What is it?
A man-in-the-browser attack occurs when a user’s web browser is infected with malware, usually by a Trojan which will install an extension or Browser Helper Object (BHO). It can happen when a user goes to a developer’s website in order to download extensions, instead of using the official repository (where the extensions are supposed to be malware-free). It’s a very high-tech and high priced form of cyber-criminality, making it quite hard to prevent and to protect against. BHO’s are only applicable to the popular default Microsoft browser, Internet Explorer. The main use of man-in-the-browser attacks for cyber-criminals is financial fraud.
Our experts explain
Similarly to a man-in-the-middle attack, the malware that enables man-in-the-browser attacks, intercepts all communications between the user’s browser and the destination web server, and then changes the messages or the user’s web transactions as they occur, instantaneously. Here is a summary of how a man-in-the-browser attack works:
- The user visits his/her banking website and navigates to the account transfer page
- The fraudulent browser extension (or BHO) intercepts every request and response appearing on the website
- When the fraudulent BHO sees the account page where the money is being transferred, it registers a button event handler
- When the user finalises a money transfer, the extension extracts all the data (source account, destination account and amount) from the webpages fields and replaces them with different information and value
- The fraudulent BHO sends the corrupted form to the server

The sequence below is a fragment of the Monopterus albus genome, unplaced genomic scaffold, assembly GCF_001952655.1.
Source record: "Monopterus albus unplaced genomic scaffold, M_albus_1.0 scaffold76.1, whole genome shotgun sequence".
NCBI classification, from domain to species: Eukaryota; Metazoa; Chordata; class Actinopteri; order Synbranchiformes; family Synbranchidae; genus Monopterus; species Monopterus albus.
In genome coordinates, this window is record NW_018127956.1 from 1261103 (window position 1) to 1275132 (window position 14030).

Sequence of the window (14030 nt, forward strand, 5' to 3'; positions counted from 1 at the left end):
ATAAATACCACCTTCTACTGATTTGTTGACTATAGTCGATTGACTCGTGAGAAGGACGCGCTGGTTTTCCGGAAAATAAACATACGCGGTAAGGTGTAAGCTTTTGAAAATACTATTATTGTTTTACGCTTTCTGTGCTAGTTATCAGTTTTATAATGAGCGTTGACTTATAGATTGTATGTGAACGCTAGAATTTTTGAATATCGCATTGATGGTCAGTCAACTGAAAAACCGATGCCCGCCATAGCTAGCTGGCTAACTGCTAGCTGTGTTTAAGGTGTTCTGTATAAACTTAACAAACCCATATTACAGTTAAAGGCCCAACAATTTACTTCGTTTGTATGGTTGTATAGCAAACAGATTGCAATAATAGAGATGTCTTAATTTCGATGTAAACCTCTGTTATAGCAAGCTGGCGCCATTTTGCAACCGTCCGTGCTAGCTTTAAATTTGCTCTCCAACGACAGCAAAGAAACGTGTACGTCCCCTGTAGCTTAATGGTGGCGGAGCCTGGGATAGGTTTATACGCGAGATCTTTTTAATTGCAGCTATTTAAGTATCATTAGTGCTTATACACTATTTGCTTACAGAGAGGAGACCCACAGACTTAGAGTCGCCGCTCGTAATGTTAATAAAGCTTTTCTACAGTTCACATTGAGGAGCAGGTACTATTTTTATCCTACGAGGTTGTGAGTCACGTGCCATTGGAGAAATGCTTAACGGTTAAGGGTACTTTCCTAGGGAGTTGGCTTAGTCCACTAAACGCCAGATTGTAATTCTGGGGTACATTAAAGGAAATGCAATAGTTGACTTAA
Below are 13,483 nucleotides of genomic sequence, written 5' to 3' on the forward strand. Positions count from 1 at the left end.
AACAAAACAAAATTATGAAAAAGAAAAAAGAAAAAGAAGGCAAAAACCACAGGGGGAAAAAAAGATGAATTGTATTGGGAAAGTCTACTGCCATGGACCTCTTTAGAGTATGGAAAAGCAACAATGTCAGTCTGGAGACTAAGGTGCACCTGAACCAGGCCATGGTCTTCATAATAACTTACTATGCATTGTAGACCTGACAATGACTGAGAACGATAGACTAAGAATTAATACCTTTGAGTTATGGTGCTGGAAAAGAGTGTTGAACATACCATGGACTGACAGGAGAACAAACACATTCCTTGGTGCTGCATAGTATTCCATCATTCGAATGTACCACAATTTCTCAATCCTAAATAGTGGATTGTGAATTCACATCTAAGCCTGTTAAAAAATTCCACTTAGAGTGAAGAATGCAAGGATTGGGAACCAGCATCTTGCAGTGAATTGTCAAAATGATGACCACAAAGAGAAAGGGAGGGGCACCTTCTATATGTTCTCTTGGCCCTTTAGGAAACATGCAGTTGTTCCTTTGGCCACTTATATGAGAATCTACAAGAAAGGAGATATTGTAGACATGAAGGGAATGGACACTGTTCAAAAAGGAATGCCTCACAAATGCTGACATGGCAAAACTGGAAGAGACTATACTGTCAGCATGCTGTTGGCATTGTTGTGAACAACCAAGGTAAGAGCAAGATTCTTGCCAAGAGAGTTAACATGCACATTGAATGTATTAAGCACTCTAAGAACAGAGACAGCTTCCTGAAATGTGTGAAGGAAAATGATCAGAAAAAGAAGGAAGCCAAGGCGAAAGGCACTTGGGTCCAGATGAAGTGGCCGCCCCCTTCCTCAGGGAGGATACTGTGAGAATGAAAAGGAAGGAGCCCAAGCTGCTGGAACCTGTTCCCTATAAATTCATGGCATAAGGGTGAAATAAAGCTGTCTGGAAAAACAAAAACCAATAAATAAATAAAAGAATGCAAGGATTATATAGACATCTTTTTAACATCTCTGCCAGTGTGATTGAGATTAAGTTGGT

- When the user receives a confirmation form to approve, the fraudulent BHO analyses it and swaps the original data back into the form
- The user approves the confirmation form, then the fraudulent BHO swaps back the fraudulent information and value
- The server processes the money transfer with the corrupted data
This process results in the victim unknowingly authorising a money transfer to the hacker’s designated account!
Since all the data has been swapped by the fraudulent BHO, it will be very difficult for the victim to prove that it is not the transaction he approved. Another issue for the victim is that this transaction has been hacked before the SSL/TLS transmission encryption.
3 main methods to avoid man-in-the-browser attacks:
- Providing a more secure client to consumers
A secure client could be a web browser that has been compiled into one binary which doesn’t allow extensions to be added as alternatives. For example, clients who only allow https connections for banking transactions. The downside of this method is that it may not be practical for those banks with a large user base, because users may also use other, more non-secure platforms, to access the banking website.
- Two Factor Authentication (2FA)
When using 2FA, the user is sent a message on a separate channel when authorising any transfers. This message can be sent via SMS, Email and more recently via a dedicate banking mobile application. The user then has to enter the code received in that separate channel to authorise the transaction. Another benefit of this is that the messages contain all the details on the transaction, so the user will be able to spot any anomalies when authorising their transaction.
- Consumer Education
Last, but not least, users must be educated on the cyber-threats that are out there, and they must learn how to recognise the symptoms of an infected computer. It is vital for users to recognise they have an important role in maintaining the highest level of security on their machine, and should not solely rely on other organisations (such as their bank) in that area: individuals must be part of the team in order to block man-in-the-browser attacks.